# 4.5 Logarithmic properties  (Page 3/10)

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## Using the quotient rule for logarithms

Expand $\text{\hspace{0.17em}}{\mathrm{log}}_{2}\left(\frac{15x\left(x-1\right)}{\left(3x+4\right)\left(2-x\right)}\right).$

First we note that the quotient is factored and in lowest terms, so we apply the quotient rule.

${\mathrm{log}}_{2}\left(\frac{15x\left(x-1\right)}{\left(3x+4\right)\left(2-x\right)}\right)={\mathrm{log}}_{2}\left(15x\left(x-1\right)\right)-{\mathrm{log}}_{2}\left(\left(3x+4\right)\left(2-x\right)\right)$

Notice that the resulting terms are logarithms of products. To expand completely, we apply the product rule, noting that the prime factors of the factor 15 are 3 and 5.

Expand $\text{\hspace{0.17em}}{\mathrm{log}}_{3}\left(\frac{7{x}^{2}+21x}{7x\left(x-1\right)\left(x-2\right)}\right).$

${\mathrm{log}}_{3}\left(x+3\right)-{\mathrm{log}}_{3}\left(x-1\right)-{\mathrm{log}}_{3}\left(x-2\right)$

## Using the power rule for logarithms

We’ve explored the product rule and the quotient rule, but how can we take the logarithm of a power, such as $\text{\hspace{0.17em}}{x}^{2}?\text{\hspace{0.17em}}$ One method is as follows:

$\begin{array}{ll}{\mathrm{log}}_{b}\left({x}^{2}\right)\hfill & ={\mathrm{log}}_{b}\left(x\cdot x\right)\hfill \\ \hfill & ={\mathrm{log}}_{b}x+{\mathrm{log}}_{b}x\hfill \\ \hfill & =2{\mathrm{log}}_{b}x\hfill \end{array}$

Notice that we used the product rule for logarithms    to find a solution for the example above. By doing so, we have derived the power rule for logarithms , which says that the log of a power is equal to the exponent times the log of the base. Keep in mind that, although the input to a logarithm may not be written as a power, we may be able to change it to a power. For example,

$\begin{array}{lll}100={10}^{2}\text{\hspace{0.17em}}\text{\hspace{0.17em}}\text{\hspace{0.17em}}\text{\hspace{0.17em}}\text{\hspace{0.17em}}\hfill & \sqrt{3}={3}^{\frac{1}{2}}\text{\hspace{0.17em}}\text{\hspace{0.17em}}\text{\hspace{0.17em}}\text{\hspace{0.17em}}\text{\hspace{0.17em}}\hfill & \frac{1}{e}={e}^{-1}\hfill \end{array}$

## The power rule for logarithms

The power rule for logarithms    can be used to simplify the logarithm of a power by rewriting it as the product of the exponent times the logarithm of the base.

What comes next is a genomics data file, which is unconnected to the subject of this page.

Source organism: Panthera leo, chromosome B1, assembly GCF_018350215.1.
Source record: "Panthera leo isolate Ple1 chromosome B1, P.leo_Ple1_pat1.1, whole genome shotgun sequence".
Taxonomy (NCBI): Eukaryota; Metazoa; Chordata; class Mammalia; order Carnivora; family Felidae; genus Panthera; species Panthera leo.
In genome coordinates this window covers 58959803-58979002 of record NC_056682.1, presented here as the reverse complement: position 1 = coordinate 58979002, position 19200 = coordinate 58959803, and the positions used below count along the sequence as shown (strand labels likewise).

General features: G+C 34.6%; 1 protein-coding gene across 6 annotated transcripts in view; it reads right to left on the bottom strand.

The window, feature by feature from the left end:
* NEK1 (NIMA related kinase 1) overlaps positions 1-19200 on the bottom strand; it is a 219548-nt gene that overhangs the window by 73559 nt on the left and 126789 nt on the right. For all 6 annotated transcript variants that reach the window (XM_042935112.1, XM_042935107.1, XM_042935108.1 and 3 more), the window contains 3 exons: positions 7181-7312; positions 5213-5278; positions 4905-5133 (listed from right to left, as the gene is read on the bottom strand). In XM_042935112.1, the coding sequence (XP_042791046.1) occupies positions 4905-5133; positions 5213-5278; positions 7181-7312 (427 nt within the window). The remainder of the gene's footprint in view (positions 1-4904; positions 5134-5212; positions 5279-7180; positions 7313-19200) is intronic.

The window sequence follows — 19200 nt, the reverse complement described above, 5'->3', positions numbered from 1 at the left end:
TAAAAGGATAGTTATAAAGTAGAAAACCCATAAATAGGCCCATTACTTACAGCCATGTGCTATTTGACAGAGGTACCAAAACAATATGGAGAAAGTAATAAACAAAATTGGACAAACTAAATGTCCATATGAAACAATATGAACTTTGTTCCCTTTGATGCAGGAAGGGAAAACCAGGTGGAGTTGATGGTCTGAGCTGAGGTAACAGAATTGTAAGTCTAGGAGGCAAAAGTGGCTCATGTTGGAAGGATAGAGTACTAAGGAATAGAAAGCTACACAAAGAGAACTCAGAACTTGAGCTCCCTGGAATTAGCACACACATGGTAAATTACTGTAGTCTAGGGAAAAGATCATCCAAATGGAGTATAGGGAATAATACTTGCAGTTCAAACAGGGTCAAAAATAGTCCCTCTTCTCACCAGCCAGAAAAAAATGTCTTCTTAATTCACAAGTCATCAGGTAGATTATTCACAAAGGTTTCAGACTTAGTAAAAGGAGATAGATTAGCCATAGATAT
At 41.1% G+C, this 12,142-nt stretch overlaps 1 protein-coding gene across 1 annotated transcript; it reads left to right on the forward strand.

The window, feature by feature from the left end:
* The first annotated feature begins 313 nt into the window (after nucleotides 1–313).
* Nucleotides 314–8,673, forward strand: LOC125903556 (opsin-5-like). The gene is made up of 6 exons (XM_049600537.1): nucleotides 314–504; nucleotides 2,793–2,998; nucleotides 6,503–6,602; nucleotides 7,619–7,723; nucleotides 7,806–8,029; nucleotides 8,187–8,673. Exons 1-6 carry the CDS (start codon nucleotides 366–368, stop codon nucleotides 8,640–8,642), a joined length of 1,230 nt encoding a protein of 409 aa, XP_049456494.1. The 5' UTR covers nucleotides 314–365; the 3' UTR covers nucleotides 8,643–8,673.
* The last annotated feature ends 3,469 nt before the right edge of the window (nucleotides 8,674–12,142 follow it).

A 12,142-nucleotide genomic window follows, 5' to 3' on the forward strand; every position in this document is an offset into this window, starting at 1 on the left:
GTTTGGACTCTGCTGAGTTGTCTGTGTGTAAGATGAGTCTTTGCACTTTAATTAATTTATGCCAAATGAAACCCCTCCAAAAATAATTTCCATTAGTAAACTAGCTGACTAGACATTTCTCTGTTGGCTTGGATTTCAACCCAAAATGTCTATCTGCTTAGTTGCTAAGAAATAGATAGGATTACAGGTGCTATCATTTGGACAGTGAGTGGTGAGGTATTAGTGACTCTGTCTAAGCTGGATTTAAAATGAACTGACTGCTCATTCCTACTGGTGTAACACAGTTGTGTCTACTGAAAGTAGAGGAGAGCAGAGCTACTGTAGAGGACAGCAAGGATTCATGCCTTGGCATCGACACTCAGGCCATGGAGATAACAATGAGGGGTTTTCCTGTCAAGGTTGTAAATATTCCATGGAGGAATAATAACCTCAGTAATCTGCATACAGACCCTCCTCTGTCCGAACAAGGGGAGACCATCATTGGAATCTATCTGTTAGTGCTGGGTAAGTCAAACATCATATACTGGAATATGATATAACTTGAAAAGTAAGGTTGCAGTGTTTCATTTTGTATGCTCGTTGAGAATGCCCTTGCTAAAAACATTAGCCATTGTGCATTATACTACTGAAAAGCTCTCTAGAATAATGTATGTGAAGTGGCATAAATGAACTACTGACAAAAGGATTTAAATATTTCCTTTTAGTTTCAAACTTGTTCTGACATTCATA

${\mathrm{log}}_{b}\left({M}^{n}\right)=n{\mathrm{log}}_{b}M$

Given the logarithm of a power, use the power rule of logarithms to write an equivalent product of a factor and a logarithm.

1. Express the argument as a power, if needed.
2. Write the equivalent expression by multiplying the exponent times the logarithm of the base.

## Expanding a logarithm with powers

Expand $\text{\hspace{0.17em}}{\mathrm{log}}_{2}{x}^{5}.$

The argument is already written as a power, so we identify the exponent, 5, and the base, $\text{\hspace{0.17em}}x,$ and rewrite the equivalent expression by multiplying the exponent times the logarithm of the base.

${\mathrm{log}}_{2}\left({x}^{5}\right)=5{\mathrm{log}}_{2}x$

Expand $\text{\hspace{0.17em}}\mathrm{ln}{x}^{2}.\text{\hspace{0.17em}}$

$2\mathrm{ln}x$

## Rewriting an expression as a power before using the power rule

Expand $\text{\hspace{0.17em}}{\mathrm{log}}_{3}\left(25\right)\text{\hspace{0.17em}}$ using the power rule for logs.

Expressing the argument as a power, we get $\text{\hspace{0.17em}}{\mathrm{log}}_{3}\left(25\right)={\mathrm{log}}_{3}\left({5}^{2}\right).$

Next we identify the exponent, 2, and the base, 5, and rewrite the equivalent expression by multiplying the exponent times the logarithm of the base.

${\mathrm{log}}_{3}\left({5}^{2}\right)=2{\mathrm{log}}_{3}\left(5\right)$

Expand $\text{\hspace{0.17em}}\mathrm{ln}\left(\frac{1}{{x}^{2}}\right).$

$-2\mathrm{ln}\left(x\right)$

## Using the power rule in reverse

Rewrite $\text{\hspace{0.17em}}4\mathrm{ln}\left(x\right)\text{\hspace{0.17em}}$ using the power rule for logs to a single logarithm with a leading coefficient of 1.

Because the logarithm of a power is the product of the exponent times the logarithm of the base, it follows that the product of a number and a logarithm can be written as a power. For the expression $\text{\hspace{0.17em}}4\mathrm{ln}\left(x\right),$ we identify the factor, 4, as the exponent and the argument, $\text{\hspace{0.17em}}x,$ as the base, and rewrite the product as a logarithm of a power: $\text{\hspace{0.17em}}4\mathrm{ln}\left(x\right)=\mathrm{ln}\left({x}^{4}\right).\text{\hspace{0.17em}}$

Rewrite $\text{\hspace{0.17em}}2{\mathrm{log}}_{3}4\text{\hspace{0.17em}}$ using the power rule for logs to a single logarithm with a leading coefficient of 1.

${\mathrm{log}}_{3}16$

## Expanding logarithmic expressions

Taken together, the product rule, quotient rule, and power rule are often called “laws of logs.” Sometimes we apply more than one rule in order to simplify an expression. For example:

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what is set?
a colony of bacteria is growing exponentially doubling in size every 100 minutes. how much minutes will it take for the colony of bacteria to triple in size
I got 300 minutes. is it right?
Patience
no. should be about 150 minutes.
Jason
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Mr
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Patience
100•3=300 300=50•2^x 6=2^x x=log_2(6) =2.5849625 so, 300=50•2^2.5849625 and, so, the # of bacteria will double every (100•2.5849625) = 258.49625 minutes
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The domain of a function is the set of all input on which the function is defined. For example all real numbers are the Domain of any Polynomial function.
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